5 Tips for Employers: How to Find Good Employees
Dec 17, 2012 • 7 minute read
Good employees are a scarce commodity. But what do companies do to find qualified individuals? Many companies resort to searching desperately. We are constantly looking for good employees as well, but we have realized that desperation alone just isn't enough.
Based on my experience, I would recommend the following five steps, which I suggest, are key criteria for successful recruiting. Many personnel managers in large corporations probably already know this information, or it doesn't apply to your company. This information is targeted at startups or small and middle-sized companies to help them distinguish themselves by applying other companies' criteria.
1. Good Products
It might sound simplistic, but it is often overlooked: good products and services are the foundation for attracting employees. No one really wants to work at a company with poor products or services. It isn't something you can talk about with your friends. "You work there? Isn't the product getting bad reviews lately?" Of course, you'll find people that have to work for you, but they're not the type of employees you need to grow your company.
2. Attractive Workplace
The average full-time worker spends eight to ten hours per day at work. That means he or she spends more active time at work than at home. One would think, that employers would make every effort to make the workplace a place that employees will be comfortable at and want to go to.
Far from it. Many companies inhabit dull, boring buildings and take little to no care in decorating the office space. Of course, you can argue that not everyone can afford high-end locations or designer furnishings are too expensive. And you're right - that isn't necessary. Boring office buildings dominate ‘high-end' locations, anyway. Why not move into an old factory or ‘art nouveau' building? Great furniture doesn't have to be expensive, either. Let your staff -- especially the ladies -- pick it out!
What else makes a workplace attractive? At Paessler AG, soft drinks, coffee, sweets and fruit are free, and we even have a shower, with free towels service, as well as a relaxation room with lounge chairs. Of course, staff can bring their own drinks and snacks or maybe an apple, but most of them don't, which leaves them dehydrated. Even compared with the added costs for the company, this has a huge "wow" effect for employees!
I don't just mean flexible work times, although I did learn the hard way that forcing software developers to work from nine to five is not productive. Many of our developers do work during these times, but it's just a coincidence determined by their preferences. If someone programs better between 11:00 am and 9:00 pm, then he or she needs to be free to work during those times instead of the typical nine to five. Our marketing and sales staff work during regular office hours. Sales staff that work better later either have the wrong job or should be assigned different time zones. If the circadian rhythm calls for a break, our relaxation room with luxurious lounge chairs are ready and waiting. Flexibility isn't restricted to time for us; if you're waiting on your plumber or an important package, we offer the opportunity for our staff to work remotely (although I generally do not like home-office workspaces). I'm sure you can think of other ways to organize your work times specifically suited to your products and services as well.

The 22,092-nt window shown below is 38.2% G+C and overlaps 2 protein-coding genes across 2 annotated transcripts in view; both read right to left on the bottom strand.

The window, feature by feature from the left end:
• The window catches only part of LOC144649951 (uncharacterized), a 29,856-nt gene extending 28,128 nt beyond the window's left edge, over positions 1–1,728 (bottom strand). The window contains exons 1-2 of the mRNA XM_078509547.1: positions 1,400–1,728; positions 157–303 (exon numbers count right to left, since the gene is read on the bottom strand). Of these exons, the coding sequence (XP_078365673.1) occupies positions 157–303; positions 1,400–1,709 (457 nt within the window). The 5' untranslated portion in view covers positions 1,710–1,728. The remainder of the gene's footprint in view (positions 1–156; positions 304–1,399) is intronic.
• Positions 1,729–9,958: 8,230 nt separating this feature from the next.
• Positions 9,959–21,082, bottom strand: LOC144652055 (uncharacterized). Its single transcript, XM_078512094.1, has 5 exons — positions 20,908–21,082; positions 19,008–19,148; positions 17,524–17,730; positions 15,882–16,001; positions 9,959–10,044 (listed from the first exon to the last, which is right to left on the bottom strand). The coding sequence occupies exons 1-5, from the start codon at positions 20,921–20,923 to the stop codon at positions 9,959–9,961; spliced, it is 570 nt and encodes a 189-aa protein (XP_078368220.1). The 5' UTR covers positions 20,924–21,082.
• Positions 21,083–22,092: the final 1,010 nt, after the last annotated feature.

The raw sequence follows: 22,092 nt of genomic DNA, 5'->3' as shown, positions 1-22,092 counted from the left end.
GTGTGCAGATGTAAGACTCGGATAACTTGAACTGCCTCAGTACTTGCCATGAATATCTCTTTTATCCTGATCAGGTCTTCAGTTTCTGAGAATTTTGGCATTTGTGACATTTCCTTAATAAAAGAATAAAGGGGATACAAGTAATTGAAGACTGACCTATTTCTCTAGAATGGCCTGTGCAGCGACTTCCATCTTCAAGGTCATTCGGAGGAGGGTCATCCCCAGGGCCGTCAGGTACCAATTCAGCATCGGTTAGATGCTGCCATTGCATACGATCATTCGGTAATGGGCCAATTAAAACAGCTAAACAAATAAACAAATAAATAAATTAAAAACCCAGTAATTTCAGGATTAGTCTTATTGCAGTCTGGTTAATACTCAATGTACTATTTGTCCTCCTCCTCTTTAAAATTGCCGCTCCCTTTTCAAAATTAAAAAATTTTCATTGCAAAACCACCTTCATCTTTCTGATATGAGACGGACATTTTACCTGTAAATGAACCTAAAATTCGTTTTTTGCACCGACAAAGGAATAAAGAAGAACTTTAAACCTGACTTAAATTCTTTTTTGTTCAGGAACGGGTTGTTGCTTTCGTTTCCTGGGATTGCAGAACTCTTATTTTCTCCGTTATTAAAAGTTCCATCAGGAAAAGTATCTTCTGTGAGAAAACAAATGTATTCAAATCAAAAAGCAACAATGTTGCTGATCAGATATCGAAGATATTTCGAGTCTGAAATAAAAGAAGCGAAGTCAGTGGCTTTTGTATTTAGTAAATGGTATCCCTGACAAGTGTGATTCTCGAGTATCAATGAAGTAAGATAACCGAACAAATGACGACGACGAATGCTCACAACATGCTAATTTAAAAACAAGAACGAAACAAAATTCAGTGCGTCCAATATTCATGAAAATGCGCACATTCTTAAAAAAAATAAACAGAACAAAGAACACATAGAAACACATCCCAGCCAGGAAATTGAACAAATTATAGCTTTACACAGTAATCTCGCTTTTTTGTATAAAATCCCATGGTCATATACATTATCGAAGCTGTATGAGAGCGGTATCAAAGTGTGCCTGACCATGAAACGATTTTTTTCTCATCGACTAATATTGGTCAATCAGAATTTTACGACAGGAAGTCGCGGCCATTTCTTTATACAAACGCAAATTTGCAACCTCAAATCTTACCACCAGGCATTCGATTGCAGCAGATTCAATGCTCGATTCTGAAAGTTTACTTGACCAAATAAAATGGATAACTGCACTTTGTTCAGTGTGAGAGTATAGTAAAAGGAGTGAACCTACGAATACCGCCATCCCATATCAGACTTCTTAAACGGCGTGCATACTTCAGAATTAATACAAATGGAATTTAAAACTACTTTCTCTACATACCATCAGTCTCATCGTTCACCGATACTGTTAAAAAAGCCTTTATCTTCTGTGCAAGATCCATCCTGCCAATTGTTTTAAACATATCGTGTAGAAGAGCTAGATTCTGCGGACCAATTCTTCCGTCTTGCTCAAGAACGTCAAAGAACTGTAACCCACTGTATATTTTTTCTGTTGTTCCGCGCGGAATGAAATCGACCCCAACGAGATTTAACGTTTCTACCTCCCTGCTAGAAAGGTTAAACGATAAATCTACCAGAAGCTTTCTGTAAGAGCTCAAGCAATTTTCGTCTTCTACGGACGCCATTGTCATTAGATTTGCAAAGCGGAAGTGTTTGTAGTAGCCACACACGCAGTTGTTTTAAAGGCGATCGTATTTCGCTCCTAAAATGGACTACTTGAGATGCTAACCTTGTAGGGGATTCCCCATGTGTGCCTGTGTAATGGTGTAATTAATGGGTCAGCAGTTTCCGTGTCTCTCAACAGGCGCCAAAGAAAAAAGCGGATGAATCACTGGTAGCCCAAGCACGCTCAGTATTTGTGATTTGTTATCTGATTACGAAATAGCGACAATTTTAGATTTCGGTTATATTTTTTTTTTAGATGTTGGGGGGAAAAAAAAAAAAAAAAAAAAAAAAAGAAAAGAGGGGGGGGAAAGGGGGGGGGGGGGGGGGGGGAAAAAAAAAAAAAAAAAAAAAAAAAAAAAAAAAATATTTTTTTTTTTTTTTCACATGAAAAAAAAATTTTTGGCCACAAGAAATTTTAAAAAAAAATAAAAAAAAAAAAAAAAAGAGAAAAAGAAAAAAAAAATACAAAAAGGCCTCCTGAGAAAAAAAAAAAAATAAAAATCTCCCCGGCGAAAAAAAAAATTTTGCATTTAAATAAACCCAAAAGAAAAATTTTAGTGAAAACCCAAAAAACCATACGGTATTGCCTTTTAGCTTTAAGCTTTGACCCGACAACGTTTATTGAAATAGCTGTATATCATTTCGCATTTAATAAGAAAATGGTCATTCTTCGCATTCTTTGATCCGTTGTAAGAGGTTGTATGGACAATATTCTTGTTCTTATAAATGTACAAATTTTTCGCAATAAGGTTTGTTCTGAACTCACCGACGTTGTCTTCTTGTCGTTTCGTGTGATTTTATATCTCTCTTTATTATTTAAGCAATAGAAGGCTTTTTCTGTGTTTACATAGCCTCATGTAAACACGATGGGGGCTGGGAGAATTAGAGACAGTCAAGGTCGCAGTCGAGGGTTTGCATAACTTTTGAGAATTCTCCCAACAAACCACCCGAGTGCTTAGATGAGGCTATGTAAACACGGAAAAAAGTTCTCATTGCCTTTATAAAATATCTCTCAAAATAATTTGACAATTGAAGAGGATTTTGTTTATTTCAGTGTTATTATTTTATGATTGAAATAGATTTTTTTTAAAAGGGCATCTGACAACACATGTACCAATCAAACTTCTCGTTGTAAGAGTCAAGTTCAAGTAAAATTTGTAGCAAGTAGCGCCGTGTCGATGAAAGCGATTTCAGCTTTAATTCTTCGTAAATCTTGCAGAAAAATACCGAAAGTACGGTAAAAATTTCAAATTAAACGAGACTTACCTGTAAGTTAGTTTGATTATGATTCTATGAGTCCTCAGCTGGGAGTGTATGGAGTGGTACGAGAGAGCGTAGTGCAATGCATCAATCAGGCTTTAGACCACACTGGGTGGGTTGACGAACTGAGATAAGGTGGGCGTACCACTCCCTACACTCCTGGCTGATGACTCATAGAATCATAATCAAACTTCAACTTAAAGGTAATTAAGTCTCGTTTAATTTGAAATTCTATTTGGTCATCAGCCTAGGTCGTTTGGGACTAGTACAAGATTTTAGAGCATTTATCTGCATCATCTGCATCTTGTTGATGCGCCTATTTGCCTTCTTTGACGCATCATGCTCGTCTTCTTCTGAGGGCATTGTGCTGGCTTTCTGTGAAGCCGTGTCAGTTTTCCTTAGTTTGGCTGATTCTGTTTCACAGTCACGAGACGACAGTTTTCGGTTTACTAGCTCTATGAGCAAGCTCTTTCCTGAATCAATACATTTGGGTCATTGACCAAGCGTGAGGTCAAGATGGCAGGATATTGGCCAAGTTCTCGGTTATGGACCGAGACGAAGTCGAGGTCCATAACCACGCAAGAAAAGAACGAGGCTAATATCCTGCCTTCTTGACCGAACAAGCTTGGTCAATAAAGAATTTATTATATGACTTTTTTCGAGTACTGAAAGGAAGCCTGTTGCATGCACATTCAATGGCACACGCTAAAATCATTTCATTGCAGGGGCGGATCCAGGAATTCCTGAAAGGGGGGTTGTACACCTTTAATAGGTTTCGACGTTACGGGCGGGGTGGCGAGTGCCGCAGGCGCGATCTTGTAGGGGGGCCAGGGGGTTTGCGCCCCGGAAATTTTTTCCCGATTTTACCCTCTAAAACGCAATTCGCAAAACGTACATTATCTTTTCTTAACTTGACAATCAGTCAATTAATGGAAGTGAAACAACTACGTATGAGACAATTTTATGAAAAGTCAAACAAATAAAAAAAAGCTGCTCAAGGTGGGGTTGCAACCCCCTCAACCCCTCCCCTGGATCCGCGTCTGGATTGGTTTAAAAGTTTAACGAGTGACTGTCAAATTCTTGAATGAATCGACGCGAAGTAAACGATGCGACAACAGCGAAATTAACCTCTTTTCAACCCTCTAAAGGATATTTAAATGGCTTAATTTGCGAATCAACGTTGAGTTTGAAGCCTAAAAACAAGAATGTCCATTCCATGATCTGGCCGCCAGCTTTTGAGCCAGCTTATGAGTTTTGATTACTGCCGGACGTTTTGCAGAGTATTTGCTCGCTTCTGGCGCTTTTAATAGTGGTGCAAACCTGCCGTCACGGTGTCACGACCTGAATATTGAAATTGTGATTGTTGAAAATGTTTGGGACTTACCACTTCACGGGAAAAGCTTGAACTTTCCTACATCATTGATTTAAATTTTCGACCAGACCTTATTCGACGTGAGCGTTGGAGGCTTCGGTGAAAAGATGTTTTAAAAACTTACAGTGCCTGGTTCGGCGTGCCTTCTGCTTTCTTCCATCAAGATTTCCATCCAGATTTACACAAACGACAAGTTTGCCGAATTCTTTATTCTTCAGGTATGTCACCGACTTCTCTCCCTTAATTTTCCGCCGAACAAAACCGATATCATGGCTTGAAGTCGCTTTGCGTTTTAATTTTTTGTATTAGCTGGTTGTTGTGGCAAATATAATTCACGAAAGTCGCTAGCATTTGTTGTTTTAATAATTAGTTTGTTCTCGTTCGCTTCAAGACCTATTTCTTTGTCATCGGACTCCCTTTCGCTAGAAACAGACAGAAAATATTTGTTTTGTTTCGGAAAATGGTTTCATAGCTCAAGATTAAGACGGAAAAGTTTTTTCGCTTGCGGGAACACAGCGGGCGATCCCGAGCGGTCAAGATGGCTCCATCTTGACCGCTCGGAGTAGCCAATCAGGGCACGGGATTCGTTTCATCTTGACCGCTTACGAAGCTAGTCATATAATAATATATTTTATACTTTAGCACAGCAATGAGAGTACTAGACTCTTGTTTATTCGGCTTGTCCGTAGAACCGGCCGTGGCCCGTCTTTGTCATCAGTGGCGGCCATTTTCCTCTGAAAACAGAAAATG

If an employer dictates every crossed "t" and dotted "I," he can't be surprised to find himself surrounded by staff who works to the minimum and doesn't think for themselves. All he needs are employees that are willing, vicarious agents in order to maintain the status quo. However, this attitude doesn't help a company grow. Entrepreneurial employers, however, recognize the potential in their employees and encourage and challenge them accordingly in their assignments. An employee who is able to take on responsibility, develop ideas, and make contributions to the company tends to be more driven and intent on its success than an employee who is given neither freedom nor responsibility. Each employer has to decide how this culture of responsibility can be implemented in his company. At Paessler AG, this is implemented through horizontal organization, broad areas of responsibility and ‘long leashes'. We also have an ‘Employee of the Month' program, although it's rather a witty, exaggerated honor for individual performances. You might even work with your staff to determine the best way to get employees involved to take on responsibility.
5. Appeal to Your Staff's Social Network
Every company must know by now, especially with the uprising of social networking, that the average employee doesn't just work, eat and sleep. Most spend a hefty dose of their free time with friends and acquaintances - who, in turn, pursue a variety of different careers. If I have convinced my staff of myself and my company with a good product (see 1), an attractive workplace (see 2), flexible work times (see 3) and a job with high personal responsibility (see 4), I can assume that: their real or virtual networks only hear the best about me and my company, and that they'll tell qualified applicants about the company. In the best case scenario, you've gotten a new employee served to you on a silver platter - and recruiting and recommendation didn't cost you a cent!